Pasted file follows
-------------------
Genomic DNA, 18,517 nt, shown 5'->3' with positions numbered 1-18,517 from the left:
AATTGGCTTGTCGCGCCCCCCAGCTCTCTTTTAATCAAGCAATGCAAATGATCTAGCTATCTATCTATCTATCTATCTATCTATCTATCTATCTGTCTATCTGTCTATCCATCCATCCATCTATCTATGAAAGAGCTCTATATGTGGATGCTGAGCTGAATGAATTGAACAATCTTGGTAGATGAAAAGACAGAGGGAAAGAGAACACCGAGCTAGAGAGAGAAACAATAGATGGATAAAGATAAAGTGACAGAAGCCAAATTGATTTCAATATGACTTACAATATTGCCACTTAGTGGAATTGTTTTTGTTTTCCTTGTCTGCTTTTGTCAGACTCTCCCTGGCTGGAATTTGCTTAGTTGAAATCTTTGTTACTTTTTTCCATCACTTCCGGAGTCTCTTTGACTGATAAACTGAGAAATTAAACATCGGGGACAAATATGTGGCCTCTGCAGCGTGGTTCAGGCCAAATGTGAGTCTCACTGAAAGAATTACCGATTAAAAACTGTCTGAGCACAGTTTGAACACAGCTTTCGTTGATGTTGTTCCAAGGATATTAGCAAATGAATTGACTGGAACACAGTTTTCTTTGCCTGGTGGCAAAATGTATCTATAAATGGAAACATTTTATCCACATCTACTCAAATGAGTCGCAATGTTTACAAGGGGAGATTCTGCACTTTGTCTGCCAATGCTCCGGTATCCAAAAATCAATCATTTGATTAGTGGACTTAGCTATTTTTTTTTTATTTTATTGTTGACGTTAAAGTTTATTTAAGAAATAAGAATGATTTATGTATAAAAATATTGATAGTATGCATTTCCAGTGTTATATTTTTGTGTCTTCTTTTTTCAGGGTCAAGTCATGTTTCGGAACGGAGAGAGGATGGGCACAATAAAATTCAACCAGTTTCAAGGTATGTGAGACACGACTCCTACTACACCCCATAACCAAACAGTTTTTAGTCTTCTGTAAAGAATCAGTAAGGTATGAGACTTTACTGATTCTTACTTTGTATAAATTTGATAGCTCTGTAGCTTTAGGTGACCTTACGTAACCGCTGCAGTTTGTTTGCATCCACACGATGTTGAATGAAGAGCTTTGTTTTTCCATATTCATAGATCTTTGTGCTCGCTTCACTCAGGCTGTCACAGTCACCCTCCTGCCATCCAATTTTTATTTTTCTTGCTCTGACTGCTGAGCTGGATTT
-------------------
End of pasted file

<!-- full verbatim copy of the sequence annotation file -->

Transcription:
Genomic DNA, 18,517 nt, shown 5'->3' with positions numbered 1-18,517 from the left:
AATTGGCTTGTCGCGCCCCCCAGCTCTCTTTTAATCAAGCAATGCAAATGATCTAGCTATCTATCTATCTATCTATCTATCTATCTATCTATCTGTCTATCTGTCTATCCATCCATCCATCTATCTATGAAAGAGCTCTATATGTGGATGCTGAGCTGAATGAATTGAACAATCTTGGTAGATGAAAAGACAGAGGGAAAGAGAACACCGAGCTAGAGAGAGAAACAATAGATGGATAAAGATAAAGTGACAGAAGCCAAATTGATTTCAATATGACTTACAATATTGCCACTTAGTGGAATTGTTTTTGTTTTCCTTGTCTGCTTTTGTCAGACTCTCCCTGGCTGGAATTTGCTTAGTTGAAATCTTTGTTACTTTTTTCCATCACTTCCGGAGTCTCTTTGACTGATAAACTGAGAAATTAAACATCGGGGACAAATATGTGGCCTCTGCAGCGTGGTTCAGGCCAAATGTGAGTCTCACTGAAAGAATTACCGATTAAAAACTGTCTGAGCACAGTTTGAACACAGCTTTCGTTGATGTTGTTCCAAGGATATTAGCAAATGAATTGACTGGAACACAGTTTTCTTTGCCTGGTGGCAAAATGTATCTATAAATGGAAACATTTTATCCACATCTACTCAAATGAGTCGCAATGTTTACAAGGGGAGATTCTGCACTTTGTCTGCCAATGCTCCGGTATCCAAAAATCAATCATTTGATTAGTGGACTTAGCTATTTTTTTTTTATTTTATTGTTGACGTTAAAGTTTATTTAAGAAATAAGAATGATTTATGTATAAAAATATTGATAGTATGCATTTCCAGTGTTATATTTTTGTGTCTTCTTTTTTCAGGGTCAAGTCATGTTTCGGAACGGAGAGAGGATGGGCACAATAAAATTCAACCAGTTTCAAGGTATGTGAGACACGACTCCTACTACACCCCATAACCAAACAGTTTTTAGTCTTCTGTAAAGAATCAGTAAGGTATGAGACTTTACTGATTCTTACTTTGTATAAATTTGATAGCTCTGTAGCTTTAGGTGACCTTACGTAACCGCTGCAGTTTGTTTGCATCCACACGATGTTGAATGAAGAGCTTTGTTTTTCCATATTCATAGATCTTTGTGCTCGCTTCACTCAGGCTGTCACAGTCACCCTCCTGCCATCCAATTTTTATTTTTCTTGCTCTGACTGCTGAGCTGGATTT